Anxiety, Immigration, and the Search for Information
In the April 2014 issue of Political Psychology, Shana Gadarian, assistant professor of political science, and co-author Bethany Albertson from UT-Austin use the issue of immigration to explore the role of anxiety in responses to political appeals. They show how the concept of quantity versus quality can be applied to information seeking, particularly among individuals with anxiety.
According to previous literature, anxiety motivates citizens to learn and pay more attention to news coverage. Literature in psychology demonstrates that anxiety is associated with a tendency to pay closer attention to threatening information. Through an experimental process, Gadarian and Albertson induce anxiety about immigration and then gave subjects the opportunity to search for additional information in a website designed to mimic online news sources.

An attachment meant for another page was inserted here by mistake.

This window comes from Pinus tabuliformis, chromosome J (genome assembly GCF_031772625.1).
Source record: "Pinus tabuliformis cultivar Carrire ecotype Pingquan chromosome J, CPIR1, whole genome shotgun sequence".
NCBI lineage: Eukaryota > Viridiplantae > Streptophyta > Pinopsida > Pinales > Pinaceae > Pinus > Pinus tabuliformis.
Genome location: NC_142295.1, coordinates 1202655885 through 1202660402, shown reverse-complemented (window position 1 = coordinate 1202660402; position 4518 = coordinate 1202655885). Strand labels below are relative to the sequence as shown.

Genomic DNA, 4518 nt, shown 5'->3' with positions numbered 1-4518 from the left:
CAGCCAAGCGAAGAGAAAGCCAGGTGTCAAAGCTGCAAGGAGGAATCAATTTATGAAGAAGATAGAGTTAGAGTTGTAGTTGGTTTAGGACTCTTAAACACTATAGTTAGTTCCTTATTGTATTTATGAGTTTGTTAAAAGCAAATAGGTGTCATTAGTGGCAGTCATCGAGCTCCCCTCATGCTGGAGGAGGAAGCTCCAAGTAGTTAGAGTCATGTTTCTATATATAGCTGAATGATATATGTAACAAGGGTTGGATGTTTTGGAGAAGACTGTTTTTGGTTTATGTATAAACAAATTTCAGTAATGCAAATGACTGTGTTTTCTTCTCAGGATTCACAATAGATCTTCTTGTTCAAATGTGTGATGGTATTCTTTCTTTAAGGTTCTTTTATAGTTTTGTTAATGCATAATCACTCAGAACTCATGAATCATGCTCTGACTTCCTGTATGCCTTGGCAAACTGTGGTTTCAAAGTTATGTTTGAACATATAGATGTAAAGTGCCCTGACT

Gadarian and Albertson argue that the implications of their findings are critical to understanding how citizens operate in threatening situations and that political scientists should be aware that people think and process information differently, depending on their anxiety levels. The authors found that anxious subjects exhibit biased information-processing in the way that they read, remember, and agree with threatening information. 05/27/14